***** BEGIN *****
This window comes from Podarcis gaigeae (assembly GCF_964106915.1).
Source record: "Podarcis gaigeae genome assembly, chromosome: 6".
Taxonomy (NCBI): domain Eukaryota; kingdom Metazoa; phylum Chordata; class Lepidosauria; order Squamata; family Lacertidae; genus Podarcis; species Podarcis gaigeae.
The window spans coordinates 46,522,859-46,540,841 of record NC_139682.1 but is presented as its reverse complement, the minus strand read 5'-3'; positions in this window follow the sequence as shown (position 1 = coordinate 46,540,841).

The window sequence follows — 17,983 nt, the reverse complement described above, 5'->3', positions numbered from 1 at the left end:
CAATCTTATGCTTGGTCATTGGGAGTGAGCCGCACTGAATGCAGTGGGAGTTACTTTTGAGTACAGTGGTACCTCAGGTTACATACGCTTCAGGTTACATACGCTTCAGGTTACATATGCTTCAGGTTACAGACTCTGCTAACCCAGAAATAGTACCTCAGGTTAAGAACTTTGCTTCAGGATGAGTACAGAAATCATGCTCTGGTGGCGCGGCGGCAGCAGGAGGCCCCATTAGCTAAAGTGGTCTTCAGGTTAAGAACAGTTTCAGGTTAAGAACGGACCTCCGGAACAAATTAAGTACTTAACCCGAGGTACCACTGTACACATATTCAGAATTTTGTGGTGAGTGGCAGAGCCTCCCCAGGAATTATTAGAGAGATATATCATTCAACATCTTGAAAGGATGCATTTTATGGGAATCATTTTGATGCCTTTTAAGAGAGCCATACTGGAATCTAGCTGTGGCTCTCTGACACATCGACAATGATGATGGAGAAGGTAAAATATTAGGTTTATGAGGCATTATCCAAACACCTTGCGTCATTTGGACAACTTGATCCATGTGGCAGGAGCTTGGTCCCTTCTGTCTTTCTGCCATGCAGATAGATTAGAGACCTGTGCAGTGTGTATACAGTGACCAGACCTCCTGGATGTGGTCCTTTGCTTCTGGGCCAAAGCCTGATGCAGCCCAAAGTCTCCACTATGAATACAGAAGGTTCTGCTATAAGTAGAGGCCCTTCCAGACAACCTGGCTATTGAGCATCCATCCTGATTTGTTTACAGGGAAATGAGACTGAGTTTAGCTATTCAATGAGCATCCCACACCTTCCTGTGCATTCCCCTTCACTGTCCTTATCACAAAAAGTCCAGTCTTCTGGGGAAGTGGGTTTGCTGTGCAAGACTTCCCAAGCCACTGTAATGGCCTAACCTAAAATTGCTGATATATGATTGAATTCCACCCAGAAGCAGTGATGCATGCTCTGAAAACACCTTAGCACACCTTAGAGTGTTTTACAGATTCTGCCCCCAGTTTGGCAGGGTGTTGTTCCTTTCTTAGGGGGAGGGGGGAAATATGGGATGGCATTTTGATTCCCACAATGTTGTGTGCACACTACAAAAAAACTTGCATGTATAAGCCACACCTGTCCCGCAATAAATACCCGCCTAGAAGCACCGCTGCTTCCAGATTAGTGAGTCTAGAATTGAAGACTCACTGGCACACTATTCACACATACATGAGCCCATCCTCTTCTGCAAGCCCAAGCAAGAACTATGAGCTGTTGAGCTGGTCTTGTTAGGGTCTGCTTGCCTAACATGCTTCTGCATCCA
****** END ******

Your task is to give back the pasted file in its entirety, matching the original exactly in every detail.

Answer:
This window comes from Podarcis gaigeae (assembly GCF_964106915.1).
Source record: "Podarcis gaigeae genome assembly, chromosome: 6".
Taxonomy (NCBI): domain Eukaryota; kingdom Metazoa; phylum Chordata; class Lepidosauria; order Squamata; family Lacertidae; genus Podarcis; species Podarcis gaigeae.
The window spans coordinates 46,522,859-46,540,841 of record NC_139682.1 but is presented as its reverse complement, the minus strand read 5'-3'; positions in this window follow the sequence as shown (position 1 = coordinate 46,540,841).

The window sequence follows — 17,983 nt, the reverse complement described above, 5'->3', positions numbered from 1 at the left end:
CAATCTTATGCTTGGTCATTGGGAGTGAGCCGCACTGAATGCAGTGGGAGTTACTTTTGAGTACAGTGGTACCTCAGGTTACATACGCTTCAGGTTACATACGCTTCAGGTTACATATGCTTCAGGTTACAGACTCTGCTAACCCAGAAATAGTACCTCAGGTTAAGAACTTTGCTTCAGGATGAGTACAGAAATCATGCTCTGGTGGCGCGGCGGCAGCAGGAGGCCCCATTAGCTAAAGTGGTCTTCAGGTTAAGAACAGTTTCAGGTTAAGAACGGACCTCCGGAACAAATTAAGTACTTAACCCGAGGTACCACTGTACACATATTCAGAATTTTGTGGTGAGTGGCAGAGCCTCCCCAGGAATTATTAGAGAGATATATCATTCAACATCTTGAAAGGATGCATTTTATGGGAATCATTTTGATGCCTTTTAAGAGAGCCATACTGGAATCTAGCTGTGGCTCTCTGACACATCGACAATGATGATGGAGAAGGTAAAATATTAGGTTTATGAGGCATTATCCAAACACCTTGCGTCATTTGGACAACTTGATCCATGTGGCAGGAGCTTGGTCCCTTCTGTCTTTCTGCCATGCAGATAGATTAGAGACCTGTGCAGTGTGTATACAGTGACCAGACCTCCTGGATGTGGTCCTTTGCTTCTGGGCCAAAGCCTGATGCAGCCCAAAGTCTCCACTATGAATACAGAAGGTTCTGCTATAAGTAGAGGCCCTTCCAGACAACCTGGCTATTGAGCATCCATCCTGATTTGTTTACAGGGAAATGAGACTGAGTTTAGCTATTCAATGAGCATCCCACACCTTCCTGTGCATTCCCCTTCACTGTCCTTATCACAAAAAGTCCAGTCTTCTGGGGAAGTGGGTTTGCTGTGCAAGACTTCCCAAGCCACTGTAATGGCCTAACCTAAAATTGCTGATATATGATTGAATTCCACCCAGAAGCAGTGATGCATGCTCTGAAAACACCTTAGCACACCTTAGAGTGTTTTACAGATTCTGCCCCCAGTTTGGCAGGGTGTTGTTCCTTTCTTAGGGGGAGGGGGGAAATATGGGATGGCATTTTGATTCCCACAATGTTGTGTGCACACTACAAAAAAACTTGCATGTATAAGCCACACCTGTCCCGCAATAAATACCCGCCTAGAAGCACCGCTGCTTCCAGATTAGTGAGTCTAGAATTGAAGACTCACTGGCACACTATTCACACATACATGAGCCCATCCTCTTCTGCAAGCCCAAGCAAGAACTATGAGCTGTTGAGCTGGTCTTGTTAGGGTCTGCTTGCCTAACATGCTTCTGCATCCA